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Message from vitesse at Saturday, 03-Oct-09 00:23:36 GMT
I was asking a question on the French Canadian radio ham web site ( and a guy came to me with a great answer. Never heard of this propagation mode, but it seem to be working very well as an Ham in Quebec is using this mode. This could sometime explain weird HF reception.

Here a link about the article, really great but in French.

Here another one took from I haven't read this one but it's in English.
Message from norave at Saturday, 03-Oct-09 04:17:52 GMT
Hi Luc,

WB5UDE wrote "to establish reliable communications over a radius of 0-200 miles or so". I'd use VHF.

Just my $0.02
Message from vitesse at Saturday, 03-Oct-09 12:20:30 GMT
I haven't read WB5UDE, but VA2-JOT in french explain many situation where it more useful and easy to use HF and NVIS than VHF
Message from tkruczek at Monday, 05-Oct-09 21:34:10 GMT
yep, some hams on 75/80M use a low (relative to the ground) loop or dipole to achieve NVIS. It does work and I've worked stations that had excellent signals within a couple hundred miles. During the daylight hours and early to mid-evenings seemed to provide the best performance.

Tom / W1TXT /tkruczek
Message from Calico at Tuesday, 06-Oct-09 09:05:21 GMT

Maybe the most popular everyday transmission in the low bands! :)

Without really intending to, most of us when we transmit on the low bands, we use NVIS if our antennas are, dipoles, long wires, OFC dipoles etc.

Given the high take-off angle of the radiation lobes if the antenna height is less than lamda/2 (half wavelength), most of us practise NVIS every time we transmit on the 7, 3, and 1.8 MHz bands.

To start having a good-ish take off angle for example at 3.700 MHz our dipole center would have to be about 40 meters (+/- 130 ft) above the nearest ground, for 1.85 MHz would have to be about 80 meters (+/- 260 ft), rather unachieveable heights.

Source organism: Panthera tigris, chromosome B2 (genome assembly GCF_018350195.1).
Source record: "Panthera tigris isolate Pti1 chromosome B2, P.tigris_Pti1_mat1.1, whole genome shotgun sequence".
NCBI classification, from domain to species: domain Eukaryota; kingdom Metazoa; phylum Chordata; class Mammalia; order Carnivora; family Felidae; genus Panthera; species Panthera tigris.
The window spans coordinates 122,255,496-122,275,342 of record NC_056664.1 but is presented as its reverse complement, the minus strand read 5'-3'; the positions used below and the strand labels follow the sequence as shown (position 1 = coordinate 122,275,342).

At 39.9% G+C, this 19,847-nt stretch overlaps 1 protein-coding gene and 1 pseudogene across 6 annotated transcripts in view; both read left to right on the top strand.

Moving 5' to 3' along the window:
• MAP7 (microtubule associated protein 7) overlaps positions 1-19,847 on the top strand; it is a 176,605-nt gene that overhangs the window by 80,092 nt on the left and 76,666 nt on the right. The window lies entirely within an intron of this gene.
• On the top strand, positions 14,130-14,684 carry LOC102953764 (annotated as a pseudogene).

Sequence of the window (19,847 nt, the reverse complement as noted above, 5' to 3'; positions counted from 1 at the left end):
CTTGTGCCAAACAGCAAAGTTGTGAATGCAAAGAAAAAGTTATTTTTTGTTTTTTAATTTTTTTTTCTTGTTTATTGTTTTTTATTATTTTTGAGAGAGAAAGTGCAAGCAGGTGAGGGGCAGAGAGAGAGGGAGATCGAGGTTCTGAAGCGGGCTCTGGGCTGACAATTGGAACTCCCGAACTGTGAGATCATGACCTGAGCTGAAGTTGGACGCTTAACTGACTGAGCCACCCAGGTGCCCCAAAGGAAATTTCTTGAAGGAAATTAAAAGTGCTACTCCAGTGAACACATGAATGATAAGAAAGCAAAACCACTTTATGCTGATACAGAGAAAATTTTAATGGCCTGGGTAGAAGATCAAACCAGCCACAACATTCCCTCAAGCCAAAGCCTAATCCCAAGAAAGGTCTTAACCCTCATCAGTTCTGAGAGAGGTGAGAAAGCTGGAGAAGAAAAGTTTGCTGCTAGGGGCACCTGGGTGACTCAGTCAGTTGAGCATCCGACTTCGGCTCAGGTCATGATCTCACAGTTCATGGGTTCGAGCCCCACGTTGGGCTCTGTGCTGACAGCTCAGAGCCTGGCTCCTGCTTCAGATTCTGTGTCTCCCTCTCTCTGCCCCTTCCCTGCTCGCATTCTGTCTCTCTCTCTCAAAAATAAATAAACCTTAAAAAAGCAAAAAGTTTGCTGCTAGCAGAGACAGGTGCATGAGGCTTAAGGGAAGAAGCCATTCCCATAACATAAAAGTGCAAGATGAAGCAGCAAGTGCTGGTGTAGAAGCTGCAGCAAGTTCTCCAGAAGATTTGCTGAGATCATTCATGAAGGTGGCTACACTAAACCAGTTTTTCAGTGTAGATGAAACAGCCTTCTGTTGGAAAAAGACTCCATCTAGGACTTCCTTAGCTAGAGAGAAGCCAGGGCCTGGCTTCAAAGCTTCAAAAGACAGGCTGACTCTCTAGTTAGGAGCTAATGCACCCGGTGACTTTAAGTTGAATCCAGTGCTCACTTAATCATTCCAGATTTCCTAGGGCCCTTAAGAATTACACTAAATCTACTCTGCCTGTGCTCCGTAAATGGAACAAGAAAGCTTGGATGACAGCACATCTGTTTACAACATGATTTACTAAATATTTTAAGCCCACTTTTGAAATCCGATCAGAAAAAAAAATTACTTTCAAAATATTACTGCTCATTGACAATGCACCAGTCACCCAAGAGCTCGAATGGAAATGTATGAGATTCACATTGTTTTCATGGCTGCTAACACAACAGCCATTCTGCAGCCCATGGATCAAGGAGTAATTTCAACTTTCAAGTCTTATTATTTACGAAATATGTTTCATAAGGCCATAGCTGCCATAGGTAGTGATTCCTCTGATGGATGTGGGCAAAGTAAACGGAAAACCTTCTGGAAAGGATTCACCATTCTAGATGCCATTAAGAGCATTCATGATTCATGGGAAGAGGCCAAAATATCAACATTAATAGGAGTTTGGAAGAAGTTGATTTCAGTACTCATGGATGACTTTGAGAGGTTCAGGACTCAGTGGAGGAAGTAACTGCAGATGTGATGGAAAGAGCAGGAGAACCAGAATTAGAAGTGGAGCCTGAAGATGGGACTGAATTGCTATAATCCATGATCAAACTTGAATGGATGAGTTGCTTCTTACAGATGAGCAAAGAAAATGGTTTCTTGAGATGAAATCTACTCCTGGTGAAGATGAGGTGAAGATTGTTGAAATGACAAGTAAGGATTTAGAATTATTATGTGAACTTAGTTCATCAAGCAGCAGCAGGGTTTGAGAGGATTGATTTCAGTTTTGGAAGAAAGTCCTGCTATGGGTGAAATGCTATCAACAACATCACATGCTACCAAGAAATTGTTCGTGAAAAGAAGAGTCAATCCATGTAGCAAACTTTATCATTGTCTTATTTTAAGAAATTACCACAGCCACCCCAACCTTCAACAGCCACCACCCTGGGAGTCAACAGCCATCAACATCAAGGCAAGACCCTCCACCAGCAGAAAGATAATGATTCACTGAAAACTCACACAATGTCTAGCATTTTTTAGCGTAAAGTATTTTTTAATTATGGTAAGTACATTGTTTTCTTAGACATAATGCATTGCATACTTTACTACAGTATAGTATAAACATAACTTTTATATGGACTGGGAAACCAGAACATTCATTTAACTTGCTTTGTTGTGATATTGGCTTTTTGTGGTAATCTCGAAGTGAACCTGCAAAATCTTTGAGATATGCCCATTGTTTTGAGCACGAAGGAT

If the antenna height is (as usual) less than half a wavelength (λ/2), the signal takes off at steep angles, (instead of the low desired for dx) and is bounced off by the ionosphere very close to where it originated in the first place, hence jokingly we call such antennas, cloud warmers, they don't do much more than...warming clouds! ;)

The ARRL Handbook, ARRL Antenna Book, etc have got details about the relationship between take off angle lobes and height of the antenna.

In brief here is what makes the difference between NVIS and Dx:

The Forces are especially interested in concentrating their signal close to their tactical field, in regional operations, it would be ugly if they used Dx antennas and their target corresponding stations fell into a skip (no-signal) zone! Hence they use NVIS antennas especially in mountainous regions.

Also, broadcasters, like Radio 700 on 6.005 MHz who want to reach audiences in German speaking areas of Europe, use similar antenna systems (Δ-loops at only 5m height above the ground thus resulting into about 80 degrees of radiation angle!) so that they transmnit most of the energy where their audiences are, close by and not far away.

Vertical antennas, can achieve very low angle of radiation at low bands, but have other limitations.

Tim (Dorset Radio)

Last edited by Calico at Tuesday, 06-Oct-09 14:00:32 UTC
Message from Anthony at Tuesday, 06-Oct-09 13:24:49 GMT
If you listen particularly in and near to UK, 5680 kHz usb is used by Kinloss search and rescue using NVIS. That's how HF is used with such good effect to communicate with helicopters that can often be on the ground and an incident scene, or flying low in a valley.
Message from okhoonz at Wednesday, 07-Oct-09 06:14:04 GMT
I use a modified version of a supernvis , it's a dual band 40/80m with corosponding? reflector wires also.

7ft high

The signal to noise ratio is quite good , for TX purposes above 10mhz would be a waste of time due to the muf at vertical at any given day (lately around 5mhz) , but as a RX antenna it still performs quite well as at angle of 30 odd degress most signals arrive at most times anyway .

It are very quite .

Near vertical means just that , near but not even close , so how far is Near!.

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